PowerPoint in public speaking really is a double-edged sword. It can really help a speaker … and it can really hinder them, too.

Knowing your way around a good slide-deck is key to speaking success. Like any visual aid, a set of PowerPoint slides needs to add something to your presentation.

Don’t think of them as your own notes, projected onto a screen – they’re not for you, and you shouldn’t read off them. Instead, consider them as a separate element of your presentation – one of many spinning plates in your speech, an independent addition that you could even do without if necessary.

A good set of PowerPoint visuals might help your audience with your structure. They might provide graphic representations of something you’ve said – a chart, graph or diagram, perhaps. Or – and this is the trickiest balance to strike – they might add emphasis to or reiteration of your key points.

What, then, are the keys to making effective slides? The good news is that the rules of thumb are pretty straightforward. Slides can be tricky … but the pitfalls are obvious enough to avoid.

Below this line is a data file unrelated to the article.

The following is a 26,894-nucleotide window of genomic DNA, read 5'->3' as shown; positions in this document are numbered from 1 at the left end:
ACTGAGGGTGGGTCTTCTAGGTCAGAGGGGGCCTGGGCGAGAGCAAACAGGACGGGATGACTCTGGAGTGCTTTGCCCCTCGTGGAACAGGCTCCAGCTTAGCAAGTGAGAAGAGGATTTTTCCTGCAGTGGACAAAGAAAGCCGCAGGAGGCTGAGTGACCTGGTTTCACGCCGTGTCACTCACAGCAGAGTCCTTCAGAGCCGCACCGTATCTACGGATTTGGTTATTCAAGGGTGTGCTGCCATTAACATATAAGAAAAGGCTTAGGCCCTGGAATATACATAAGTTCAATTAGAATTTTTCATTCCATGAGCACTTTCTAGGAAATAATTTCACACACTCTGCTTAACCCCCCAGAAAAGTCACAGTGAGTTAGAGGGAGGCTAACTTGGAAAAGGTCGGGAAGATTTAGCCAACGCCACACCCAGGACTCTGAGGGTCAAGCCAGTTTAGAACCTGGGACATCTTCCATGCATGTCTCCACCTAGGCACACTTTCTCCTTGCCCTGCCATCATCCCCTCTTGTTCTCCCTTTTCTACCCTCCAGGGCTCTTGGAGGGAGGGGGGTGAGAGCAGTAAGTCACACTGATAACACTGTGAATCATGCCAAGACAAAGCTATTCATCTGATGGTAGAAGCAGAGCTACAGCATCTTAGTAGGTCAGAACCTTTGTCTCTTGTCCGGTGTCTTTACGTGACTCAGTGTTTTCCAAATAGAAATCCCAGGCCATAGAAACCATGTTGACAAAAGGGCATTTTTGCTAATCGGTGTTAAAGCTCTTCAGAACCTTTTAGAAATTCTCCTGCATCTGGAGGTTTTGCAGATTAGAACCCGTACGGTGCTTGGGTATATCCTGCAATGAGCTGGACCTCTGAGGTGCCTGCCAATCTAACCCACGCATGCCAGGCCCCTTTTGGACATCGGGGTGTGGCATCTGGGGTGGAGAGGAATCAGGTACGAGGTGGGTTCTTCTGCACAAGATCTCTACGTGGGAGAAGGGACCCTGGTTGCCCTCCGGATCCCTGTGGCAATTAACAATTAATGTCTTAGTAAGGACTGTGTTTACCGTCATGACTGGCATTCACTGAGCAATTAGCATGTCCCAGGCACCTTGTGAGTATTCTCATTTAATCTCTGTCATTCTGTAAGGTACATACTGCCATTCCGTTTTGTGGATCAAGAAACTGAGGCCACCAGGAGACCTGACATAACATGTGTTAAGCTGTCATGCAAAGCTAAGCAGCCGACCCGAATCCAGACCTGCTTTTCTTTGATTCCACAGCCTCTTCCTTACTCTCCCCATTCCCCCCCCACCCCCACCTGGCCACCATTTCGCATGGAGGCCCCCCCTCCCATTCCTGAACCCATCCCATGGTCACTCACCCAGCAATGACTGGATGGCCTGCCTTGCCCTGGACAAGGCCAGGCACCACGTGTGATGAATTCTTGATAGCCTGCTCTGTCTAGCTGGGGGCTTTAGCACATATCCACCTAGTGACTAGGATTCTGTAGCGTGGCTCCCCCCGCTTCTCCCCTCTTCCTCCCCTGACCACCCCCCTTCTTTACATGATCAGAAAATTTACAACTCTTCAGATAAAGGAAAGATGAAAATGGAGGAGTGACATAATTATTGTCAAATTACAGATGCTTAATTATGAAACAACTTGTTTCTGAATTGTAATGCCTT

Keep Them Simple

The temptation with slides is to go all out: lots of colour, loads of animation, pictures and clipart and spritzy templates. Resist this urge. Simple, clean slides will draw attention to what matters: your content. Just as when you speak, concentrate on allowing your audience to focus on, and take home, your key messages.

Keep Them Short

Don’t put too many words on a slide. Keep to a larger font size – use a 44-point font for a title and 32-point for a bullet – and limit yourself to a very small number of words, no more than 5 bullets on a slide. If you make your audience read more, then they’re not listening to you.

Keep Them Few

This is the most important one: don’t over-use slides. We’ve all seen the twenty-minute presentation with sixty-four slides … but fewer of us can remember it! You should be concentrating at all times on a few central themes; you only need as many slides as you have core messages. Don’t fill every second with a slide.

Of course, fine-tuning how your slides interact with your presentation – when to switch between them, how to draw attention to them, and how to draw attention away from them – is another skill entirely. These simple rules, however, are the absolute foundations of good PowerPoint practice … and will help you avoid sliding around too much on stage!

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